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Fantasy Baseball Waivers: Deep League Adds for March 15

Heath discusses the latest waiver wire run for Fake Teams and Friends.

New York Yankees v Boston Red Sox Photo by Michael Reaves/Getty Images

Hunter Harvey was the hot add last week, and it will be interesting to see how COVID-19 impacts our fantasy baseball seasons. I’m probably in the minority when I say that we should just wait it out for a couple of weeks and see what happens. Sure, some guys may get healthy in time for the season’s start that would not have been otherwise. But the idea of redrafting tons of leagues seems like overkill to me. I’d rather us all be home for a few weeks and hopefully flatten out this curve enough to get back to some semblance of normalcy sooner. We shall see. Here’s a helpful article I read this morning, by the way:

You can’t argue with the CDC, people. I mean, I suppose you could if you were a virologist. But even though most of us are massive fantasy geeks, we aren’t virologists. Anyway, please be smart out there and help your neighbors, okay? Now back to some baseball chatter...

March 14th waiver run: The Money Adds

cut Luke Jackson (Atl - P), add Michael Pineda (Min - P) for $3 — Natty Wallach
cut Colin Moran (Pit - 2B, 3B), add Ke’Bryan Hayes (Pit - 3B) for $1 — Mark Abell

Cleveland Indians v Minnesota Twins Photo by Hannah Foslien/Getty Images

Michael Pineda is still suspended for 39 games of the season, so an original projection for his return would have been about six weeks into the season. However, what if we get an abbreviated season? I think the value of guys like Michael Pineda and Domingo German (63-game suspension) is now lowered. If the very real possibility of a shortened MLB season comes to fruition, you’re looking at even less time when these guys can be available to you. For giggles, let’s say the season is 120 games...Pineda basically misses a third of the year. German misses over half, easily. Don’t go crazy for guys like this. Yes, I made up the 120-game season. I did not read that anywhere. Don’t wig out, okay?

MLB: MAR 02 Spring Training - Pirates at Blue Jays Photo by Cliff Welch/Icon Sportswire via Getty Images

Ke’Bryan Hayes is a fine dart to take. The Pirates are considering extending Hayes before he takes an official MLB at-bat, as well as three other regulars (Joe Musgrove, Bryan Reynolds, and Kevin Newman). If true, Hayes would theoretically have a good shot at the Opening Day roster and everyday at-bats in Pittsburgh. The 23-year-old Hayes posted 10 homers and 12 swipes over 110 games at the Triple-A level last year, slashing .265/.336/.415 in the process. He stole 12 bags at Double-A the year prior (117 games) and 27 bags in A+ ball in 2017 (108 games). Apparently this man is a speed threat? Sneaky, sneaky. He’s also never had higher than a 18.8% strikeout rate in the minors, and he consistently posts double-digit walk rates. He’s also an excellent defender, which we all know can aid in keeping a bat in the lineup. I’m intrigued by Hayes, and a little jealous of Mark adding him for a buck. A little light reading tells me Hayes is a soft-spoken, hard-working sort of dude. I dig it. With only Colin Moran and Erik Gonzalez ahead of him on the depth chart, this is a hard ETA of 2020. Mark may have a steal in this one.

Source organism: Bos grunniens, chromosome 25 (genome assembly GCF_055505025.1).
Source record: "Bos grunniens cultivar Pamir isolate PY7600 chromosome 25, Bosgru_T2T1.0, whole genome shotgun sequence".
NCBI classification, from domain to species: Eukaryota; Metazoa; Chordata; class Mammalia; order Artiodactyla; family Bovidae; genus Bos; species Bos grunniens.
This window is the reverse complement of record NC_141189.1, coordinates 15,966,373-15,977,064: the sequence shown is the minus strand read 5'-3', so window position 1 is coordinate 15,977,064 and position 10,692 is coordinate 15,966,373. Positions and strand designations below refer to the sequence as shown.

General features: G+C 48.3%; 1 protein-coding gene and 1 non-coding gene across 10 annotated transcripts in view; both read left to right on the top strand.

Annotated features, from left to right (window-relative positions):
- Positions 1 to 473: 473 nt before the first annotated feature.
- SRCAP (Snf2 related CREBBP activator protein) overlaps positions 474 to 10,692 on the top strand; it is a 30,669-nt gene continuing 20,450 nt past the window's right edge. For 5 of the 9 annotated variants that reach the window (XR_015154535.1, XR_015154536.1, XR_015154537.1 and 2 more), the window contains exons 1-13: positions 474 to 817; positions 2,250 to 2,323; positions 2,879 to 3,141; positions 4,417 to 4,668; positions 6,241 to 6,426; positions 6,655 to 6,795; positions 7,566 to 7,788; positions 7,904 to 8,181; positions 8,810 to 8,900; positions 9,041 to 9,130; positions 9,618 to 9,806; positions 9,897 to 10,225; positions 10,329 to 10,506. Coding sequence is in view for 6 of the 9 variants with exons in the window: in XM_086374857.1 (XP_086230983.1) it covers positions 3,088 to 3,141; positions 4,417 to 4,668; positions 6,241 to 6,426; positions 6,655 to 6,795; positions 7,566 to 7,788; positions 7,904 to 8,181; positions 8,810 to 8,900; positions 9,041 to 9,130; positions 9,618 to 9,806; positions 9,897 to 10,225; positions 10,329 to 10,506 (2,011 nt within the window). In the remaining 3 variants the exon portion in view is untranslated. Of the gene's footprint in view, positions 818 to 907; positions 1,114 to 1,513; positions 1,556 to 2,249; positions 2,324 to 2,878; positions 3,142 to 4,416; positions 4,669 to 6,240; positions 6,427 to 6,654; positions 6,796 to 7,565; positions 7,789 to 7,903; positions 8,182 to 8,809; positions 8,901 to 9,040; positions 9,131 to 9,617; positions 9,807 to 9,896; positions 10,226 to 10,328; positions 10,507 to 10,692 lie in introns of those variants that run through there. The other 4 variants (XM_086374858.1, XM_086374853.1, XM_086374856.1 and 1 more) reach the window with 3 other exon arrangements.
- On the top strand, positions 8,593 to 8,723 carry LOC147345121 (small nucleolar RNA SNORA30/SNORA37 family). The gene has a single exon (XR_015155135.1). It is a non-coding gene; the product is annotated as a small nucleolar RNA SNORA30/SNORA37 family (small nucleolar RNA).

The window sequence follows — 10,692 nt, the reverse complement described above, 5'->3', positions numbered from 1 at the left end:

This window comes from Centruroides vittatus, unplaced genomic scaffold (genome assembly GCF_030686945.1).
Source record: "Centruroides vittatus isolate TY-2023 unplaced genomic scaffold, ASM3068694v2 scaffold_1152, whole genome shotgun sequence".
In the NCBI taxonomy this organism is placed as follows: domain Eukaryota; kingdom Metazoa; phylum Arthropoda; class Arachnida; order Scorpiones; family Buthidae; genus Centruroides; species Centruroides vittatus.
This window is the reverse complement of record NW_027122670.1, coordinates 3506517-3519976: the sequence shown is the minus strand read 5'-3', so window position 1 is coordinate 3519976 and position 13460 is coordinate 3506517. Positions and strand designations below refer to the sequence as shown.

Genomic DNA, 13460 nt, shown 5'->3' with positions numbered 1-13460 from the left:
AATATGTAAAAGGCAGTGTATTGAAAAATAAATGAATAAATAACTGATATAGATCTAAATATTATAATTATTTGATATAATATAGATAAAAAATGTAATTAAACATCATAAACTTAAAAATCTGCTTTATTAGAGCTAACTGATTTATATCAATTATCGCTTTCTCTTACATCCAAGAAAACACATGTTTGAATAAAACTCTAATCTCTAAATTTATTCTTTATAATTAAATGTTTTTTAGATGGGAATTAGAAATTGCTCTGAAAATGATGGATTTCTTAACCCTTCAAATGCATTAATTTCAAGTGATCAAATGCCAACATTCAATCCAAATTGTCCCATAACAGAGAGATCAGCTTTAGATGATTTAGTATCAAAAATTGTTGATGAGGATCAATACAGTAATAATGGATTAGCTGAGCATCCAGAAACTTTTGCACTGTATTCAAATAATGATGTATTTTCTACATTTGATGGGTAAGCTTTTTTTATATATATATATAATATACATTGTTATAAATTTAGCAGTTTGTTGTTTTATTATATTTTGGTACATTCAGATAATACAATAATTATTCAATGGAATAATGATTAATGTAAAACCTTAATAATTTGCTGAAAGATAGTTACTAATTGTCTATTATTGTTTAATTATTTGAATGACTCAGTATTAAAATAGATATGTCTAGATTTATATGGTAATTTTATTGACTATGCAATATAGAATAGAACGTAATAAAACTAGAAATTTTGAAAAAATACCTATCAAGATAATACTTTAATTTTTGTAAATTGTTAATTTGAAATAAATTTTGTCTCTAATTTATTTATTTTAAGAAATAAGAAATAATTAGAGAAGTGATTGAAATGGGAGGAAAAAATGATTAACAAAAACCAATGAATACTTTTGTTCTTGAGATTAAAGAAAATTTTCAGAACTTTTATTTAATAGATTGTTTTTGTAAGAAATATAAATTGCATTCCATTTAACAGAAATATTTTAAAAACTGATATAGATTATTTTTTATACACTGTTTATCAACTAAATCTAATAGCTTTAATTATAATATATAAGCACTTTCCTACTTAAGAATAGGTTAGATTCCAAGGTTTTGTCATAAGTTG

The $0 Adds

cut Ian Desmond (Col - OF), add Kevin Cron (Ari - 1B) — The Last of Us
cut Asdrubal Cabrera (Was - 2B, 3B), add Ji-Man Choi (TB - 1B) — The Last of Us
cut Nick Markakis (Atl - OF), add Jose Garcia (Cin - SS) — Whudey’s Team
cut Jesus Aguilar (Mia - 1B), add Jordan Montgomery (NYY - P) — Yants
cut Austin Allen (Oak - C), add Willians Astudillo (Min - C, 1B, 3B) — Joe’s All-Sleeper Team

St Louis Cardinals v Arizona Diamondbacks Photo by Jennifer Stewart/Getty Images

Kevin Cron is an upside play, as evidenced by last year’s INSANE 38 homers at the Triple-A only 82 games. Cron slashed .331/.449/.777 at Triple-A, so it was quite the slugging feat. For reference, the highest career slugging mark in the MLB belongs to Babe Ruth, who holds a career .690 mark. Cron popped all those homers while walking 16.2% of the time and striking out only 20.4% of the time. He’ll need to prove he can adjust to the bigs after really struggling to make contact in 2019’s 39-game sample (78 PA). Cron’s 21.9% swinging strike rate at the MLB level was abysmal, as were the 61.4% contact rate and 46.3% chase rate.